Updated on March 25, 2024
6 min read

How to Strengthen Your Teeth

NewMouth is reader supported. We may earn a commission if you purchase something using one of our links. Advertising Disclosure.

If you’re curious about the term ‘remineralization,’ it’s all about protecting your tooth enamel – that strong, outer layer that acts like a shield for your teeth.  Keeping your enamel healthy is important, and remineralization is how you do it.  

Many things can weaken your enamel, such as:

  • Plaque buildup
  • Aggressive toothbrushing
  • Acid from food or the stomach during reflux

Worn-down teeth can leave them vulnerable to more serious problems down the line, like cavities and gum disease. These can cause pain, discomfort, and even tooth loss.

Here at NewMouth, our goal is to help you with all things dental. To do that, we’ve compiled a list of things you can do to strengthen your tooth enamel.

7 Ways to Strengthen Tooth Enamel (Remineralization)

1. Use Remineralization Toothpaste

One of the easiest ways to remineralize your teeth is to use toothpaste designed exactly for the task. Many of these will have fluoride, proven to reverse early decay by repairing the enamel layer and protecting your teeth from bacteria.

Fluoride is a mineral naturally found in many foods and water. However, when swallowed at high doses, it can be toxic. Some of the effects of fluoride toxicity include damage to the bones and ligaments. It can also cause discoloration or deformities in the enamel (fluorosis).

Fluoride-Free Alternatives

Fortunately, fluoride-free alternatives are available for those who don’t want to risk the mineral’s side effects. 

While relatively new to the US, nHa-based toothpaste has been the standard in Japan for almost forty years now. Recent studies have suggested that nHa effectively corrects tooth deformities like decay.3

2. Brush Twice a Day & Floss Daily

There’s a reason why dental experts recommend brushing and flossing twice daily. It prevents plaque buildup, which could weaken your tooth enamel. It also drastically reduces oral bacteria’s food supply, keeping you safe from tooth and gum diseases.

Dental experts recommend waiting an hour after eating to brush your teeth. You should also use a soft-bristled toothbrush with light pressure to avoid being too abrasive to your tooth enamel.

3. Drink Water and Limit Fruit Juices & Soda

Did you know that nearly 90% of adults ages 20 to 64 years have had decay in their teeth? The main culprits here are fruit juice and soda.7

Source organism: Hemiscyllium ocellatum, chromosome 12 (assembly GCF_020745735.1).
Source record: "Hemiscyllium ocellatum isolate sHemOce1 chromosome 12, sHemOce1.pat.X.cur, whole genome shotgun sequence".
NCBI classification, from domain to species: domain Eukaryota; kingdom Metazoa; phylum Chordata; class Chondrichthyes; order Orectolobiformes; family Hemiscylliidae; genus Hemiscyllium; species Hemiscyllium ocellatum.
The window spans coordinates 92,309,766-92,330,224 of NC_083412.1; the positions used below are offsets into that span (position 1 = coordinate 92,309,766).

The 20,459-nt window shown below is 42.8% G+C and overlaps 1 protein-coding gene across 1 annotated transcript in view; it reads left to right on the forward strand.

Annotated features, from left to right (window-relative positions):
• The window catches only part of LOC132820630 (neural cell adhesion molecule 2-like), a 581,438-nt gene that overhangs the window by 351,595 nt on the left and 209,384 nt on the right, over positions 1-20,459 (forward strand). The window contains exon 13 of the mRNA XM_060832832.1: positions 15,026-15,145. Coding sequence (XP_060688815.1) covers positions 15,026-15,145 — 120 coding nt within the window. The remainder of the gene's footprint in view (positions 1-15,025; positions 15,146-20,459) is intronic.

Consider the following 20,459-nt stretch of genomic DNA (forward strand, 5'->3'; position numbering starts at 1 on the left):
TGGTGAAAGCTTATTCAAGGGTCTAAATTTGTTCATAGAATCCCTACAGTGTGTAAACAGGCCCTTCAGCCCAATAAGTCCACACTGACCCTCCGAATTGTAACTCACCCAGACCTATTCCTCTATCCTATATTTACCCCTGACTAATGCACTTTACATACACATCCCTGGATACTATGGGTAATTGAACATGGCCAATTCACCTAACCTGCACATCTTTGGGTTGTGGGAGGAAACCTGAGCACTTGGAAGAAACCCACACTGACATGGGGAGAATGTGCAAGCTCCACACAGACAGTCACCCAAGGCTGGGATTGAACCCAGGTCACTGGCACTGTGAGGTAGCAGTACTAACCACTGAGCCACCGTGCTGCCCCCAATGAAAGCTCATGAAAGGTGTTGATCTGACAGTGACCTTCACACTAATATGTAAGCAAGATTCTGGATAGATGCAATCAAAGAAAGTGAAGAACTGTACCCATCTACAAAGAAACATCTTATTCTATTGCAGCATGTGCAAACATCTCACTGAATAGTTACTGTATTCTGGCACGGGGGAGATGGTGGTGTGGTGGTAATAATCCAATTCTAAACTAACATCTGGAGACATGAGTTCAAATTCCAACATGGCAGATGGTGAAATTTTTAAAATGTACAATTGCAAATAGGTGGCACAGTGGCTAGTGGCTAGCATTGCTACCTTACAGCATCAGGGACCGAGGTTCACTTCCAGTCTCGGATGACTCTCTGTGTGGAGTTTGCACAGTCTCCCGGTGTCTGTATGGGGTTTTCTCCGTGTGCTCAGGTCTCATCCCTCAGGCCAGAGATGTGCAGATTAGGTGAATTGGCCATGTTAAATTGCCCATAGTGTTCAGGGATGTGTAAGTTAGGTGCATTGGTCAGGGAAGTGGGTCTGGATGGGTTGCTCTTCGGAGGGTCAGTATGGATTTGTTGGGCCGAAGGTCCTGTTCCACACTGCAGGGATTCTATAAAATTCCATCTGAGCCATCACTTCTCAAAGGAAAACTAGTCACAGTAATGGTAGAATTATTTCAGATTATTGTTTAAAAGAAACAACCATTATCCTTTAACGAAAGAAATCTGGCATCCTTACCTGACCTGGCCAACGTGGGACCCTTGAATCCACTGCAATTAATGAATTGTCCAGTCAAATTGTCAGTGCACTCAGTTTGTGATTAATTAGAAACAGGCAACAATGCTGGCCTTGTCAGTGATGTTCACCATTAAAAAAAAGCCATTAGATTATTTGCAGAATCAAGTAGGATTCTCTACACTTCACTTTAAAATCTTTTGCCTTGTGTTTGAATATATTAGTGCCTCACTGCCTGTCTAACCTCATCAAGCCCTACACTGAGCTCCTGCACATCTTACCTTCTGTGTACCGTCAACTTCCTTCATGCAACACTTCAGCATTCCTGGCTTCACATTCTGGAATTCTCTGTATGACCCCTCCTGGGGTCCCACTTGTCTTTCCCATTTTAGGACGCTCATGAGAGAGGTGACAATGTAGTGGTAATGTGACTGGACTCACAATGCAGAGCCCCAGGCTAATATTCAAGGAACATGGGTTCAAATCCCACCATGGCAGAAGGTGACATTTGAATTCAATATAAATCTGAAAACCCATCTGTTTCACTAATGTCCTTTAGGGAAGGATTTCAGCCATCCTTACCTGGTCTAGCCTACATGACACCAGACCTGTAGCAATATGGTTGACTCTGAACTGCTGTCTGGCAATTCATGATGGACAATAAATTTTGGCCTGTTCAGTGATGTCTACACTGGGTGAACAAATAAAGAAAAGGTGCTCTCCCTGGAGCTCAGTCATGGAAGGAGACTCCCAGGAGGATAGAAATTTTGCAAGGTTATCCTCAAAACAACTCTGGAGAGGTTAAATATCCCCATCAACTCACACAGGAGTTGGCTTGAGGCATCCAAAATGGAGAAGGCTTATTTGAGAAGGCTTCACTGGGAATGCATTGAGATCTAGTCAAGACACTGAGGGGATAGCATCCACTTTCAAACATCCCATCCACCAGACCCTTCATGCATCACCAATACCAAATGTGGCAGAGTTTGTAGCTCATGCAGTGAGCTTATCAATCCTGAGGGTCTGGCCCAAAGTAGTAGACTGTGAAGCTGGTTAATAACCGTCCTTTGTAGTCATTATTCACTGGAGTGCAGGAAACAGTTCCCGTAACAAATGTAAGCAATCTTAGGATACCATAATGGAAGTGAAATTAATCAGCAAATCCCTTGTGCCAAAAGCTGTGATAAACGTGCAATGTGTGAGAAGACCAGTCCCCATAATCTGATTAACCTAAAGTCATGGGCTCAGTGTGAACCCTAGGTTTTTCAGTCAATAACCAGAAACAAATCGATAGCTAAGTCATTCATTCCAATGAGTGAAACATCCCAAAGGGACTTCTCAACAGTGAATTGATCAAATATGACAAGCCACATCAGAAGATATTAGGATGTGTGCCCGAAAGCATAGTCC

When you drink soda, the sugars provide food for bacteria to produce acid. Meanwhile, juices are even worse because they contain both sugars and acids.

Acidic drinks like soda and fruit juice wear away enamel. To maintain a good oral hygiene routine, consider drinking water more than these beverages.

4. Limit Refined Sugars/Starches & Acidic Foods

Another simple way to keep your teeth clean is to maintain a balanced diet. This means not only eating healthy foods but also limiting your intake of starchy, sugary, and acidic foods.

Reducing sugar and starches in the diet helps starve acid-producing bacteria. Consider eating more amounts of enamel-protecting foods.

Some of these include:

  • Cheese and milk — Promote healthier enamel by supplying necessary minerals and reducing acid in the mouth
  • Crunchy vegetables and fruits — Help clean teeth
  • Nuts — Have a high mineral content and stimulate saliva flow
  • Fatty fish — Provide phosphorus, a vital mineral for healthy enamel
  • Shiitake mushrooms — Have antimicrobial properties that can prevent tooth decay

5. Treat Bruxism & Dry Mouth Symptoms

If you experience teeth grinding (bruxism), bite guards designed by orthodontists can prevent it throughout the day. Teeth grinding can easily wear away enamel and is often a symptom of anxiety, stress, hyperactivity, or reaction to a medication.4

Meanwhile, a dry mouth can also lead to weakened tooth enamel. When your mouth doesn’t produce enough saliva, plaque builds up faster, and remineralization is harder.

If you are experiencing dry mouth, here are some of the things we recommend to help with the symptoms:

  • Consider if you’re taking any medications that cause dry mouth
  • Chew sugarless gum
  • Drink more water

6. Increase Intake of Vitamins and Minerals